In my management classes, I always start with definitions and quite often with the etymology of the words in the title of the lecture. For example, the word motivation is originated in latin’s MOVERE, which means to move and to push.
Being lucky enough to teach a group of Chinese master students during this semester in the course „Leadership coaching“, I asked them to translate the word MOTIVATION in Mandarin. After a certain period of discussion I was obviously not able to follow, they said, there are two possibilities to translate MOTIVATION, with two hieroglyphs respectively. One is the combination of „Stimulation & Inner Power“, another „Movement and Reason“ (s. picture).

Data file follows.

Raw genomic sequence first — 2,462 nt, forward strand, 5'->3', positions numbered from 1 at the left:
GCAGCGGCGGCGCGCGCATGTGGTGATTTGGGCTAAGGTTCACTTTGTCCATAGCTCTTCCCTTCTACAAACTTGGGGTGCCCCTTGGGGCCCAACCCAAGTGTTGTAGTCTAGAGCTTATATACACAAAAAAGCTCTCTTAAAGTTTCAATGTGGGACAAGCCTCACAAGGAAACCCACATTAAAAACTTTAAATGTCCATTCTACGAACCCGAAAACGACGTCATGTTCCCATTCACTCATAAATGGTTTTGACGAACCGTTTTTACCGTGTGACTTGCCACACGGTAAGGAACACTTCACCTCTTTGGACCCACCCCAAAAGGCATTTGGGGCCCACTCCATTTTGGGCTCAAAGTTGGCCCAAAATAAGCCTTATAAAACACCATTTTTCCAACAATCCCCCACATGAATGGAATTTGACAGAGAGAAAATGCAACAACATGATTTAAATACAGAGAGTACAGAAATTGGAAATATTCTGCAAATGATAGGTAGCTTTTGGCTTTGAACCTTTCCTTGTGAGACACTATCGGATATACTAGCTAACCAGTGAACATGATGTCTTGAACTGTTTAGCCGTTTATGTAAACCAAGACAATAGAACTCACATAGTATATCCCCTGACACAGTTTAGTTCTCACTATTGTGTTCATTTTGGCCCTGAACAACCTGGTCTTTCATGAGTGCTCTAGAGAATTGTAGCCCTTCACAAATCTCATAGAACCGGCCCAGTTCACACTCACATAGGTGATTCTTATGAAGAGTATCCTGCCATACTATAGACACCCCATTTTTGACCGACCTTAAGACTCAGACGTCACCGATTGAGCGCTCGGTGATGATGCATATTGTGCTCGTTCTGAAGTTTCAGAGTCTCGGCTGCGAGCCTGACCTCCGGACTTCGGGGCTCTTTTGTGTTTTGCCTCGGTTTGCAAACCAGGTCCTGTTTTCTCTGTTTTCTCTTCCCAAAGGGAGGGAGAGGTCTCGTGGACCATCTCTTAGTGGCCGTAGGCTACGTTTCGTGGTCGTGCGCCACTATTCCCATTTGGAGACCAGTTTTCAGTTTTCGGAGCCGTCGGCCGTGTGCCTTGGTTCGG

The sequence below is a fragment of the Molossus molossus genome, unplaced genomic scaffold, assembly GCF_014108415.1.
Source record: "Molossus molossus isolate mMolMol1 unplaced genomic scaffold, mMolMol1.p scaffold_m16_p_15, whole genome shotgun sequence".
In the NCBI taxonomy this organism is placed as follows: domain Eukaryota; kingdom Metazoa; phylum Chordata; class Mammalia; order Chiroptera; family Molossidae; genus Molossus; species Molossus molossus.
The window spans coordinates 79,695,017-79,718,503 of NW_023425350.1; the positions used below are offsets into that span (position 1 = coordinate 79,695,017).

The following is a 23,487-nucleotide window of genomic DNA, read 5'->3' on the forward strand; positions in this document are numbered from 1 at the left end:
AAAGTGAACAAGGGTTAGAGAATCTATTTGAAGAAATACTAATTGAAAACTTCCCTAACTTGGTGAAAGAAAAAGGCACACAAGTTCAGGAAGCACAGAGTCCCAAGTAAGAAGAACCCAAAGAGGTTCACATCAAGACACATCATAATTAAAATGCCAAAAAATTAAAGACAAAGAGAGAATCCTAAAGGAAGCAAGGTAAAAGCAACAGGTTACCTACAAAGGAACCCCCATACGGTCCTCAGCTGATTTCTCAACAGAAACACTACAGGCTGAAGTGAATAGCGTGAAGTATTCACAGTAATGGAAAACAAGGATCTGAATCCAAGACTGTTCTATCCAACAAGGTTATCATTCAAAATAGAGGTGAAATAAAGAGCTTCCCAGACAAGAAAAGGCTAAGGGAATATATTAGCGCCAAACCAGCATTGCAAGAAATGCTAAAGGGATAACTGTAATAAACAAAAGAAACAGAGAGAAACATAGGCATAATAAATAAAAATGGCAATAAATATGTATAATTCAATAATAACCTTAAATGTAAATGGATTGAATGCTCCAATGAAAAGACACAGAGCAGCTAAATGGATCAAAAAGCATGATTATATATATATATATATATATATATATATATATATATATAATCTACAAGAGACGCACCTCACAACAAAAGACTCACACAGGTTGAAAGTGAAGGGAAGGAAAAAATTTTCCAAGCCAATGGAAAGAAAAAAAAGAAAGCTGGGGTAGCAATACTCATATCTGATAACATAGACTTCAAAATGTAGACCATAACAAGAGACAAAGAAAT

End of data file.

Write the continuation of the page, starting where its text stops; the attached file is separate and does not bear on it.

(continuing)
So there was no need to explain the difference between Intrinsic and Extrinsic motivation! These two different kinds of factors are already shown as different concepts in Chinese. Is it about internal desire („Inner Power“) to achieve something or even enjoying the process (e.g. learning) itself or is it the impulse coming from outside, giving you the „Reason“ to move forwards – rewards, appreciation, money at last!
It took quite a long time in the western cultures to realize this distinction; somewhen in the 1970s, this psychological idea infiltrated the management science. And it seems that ignoring the intrinsic motivation factors, which seem to affect longer and stronger, is not „effective“. So could it be the advantage of my Chinese students to understand this distinction rather naturally, based on their language? And is it maybe one of the reasons why they are so motivated in the classes?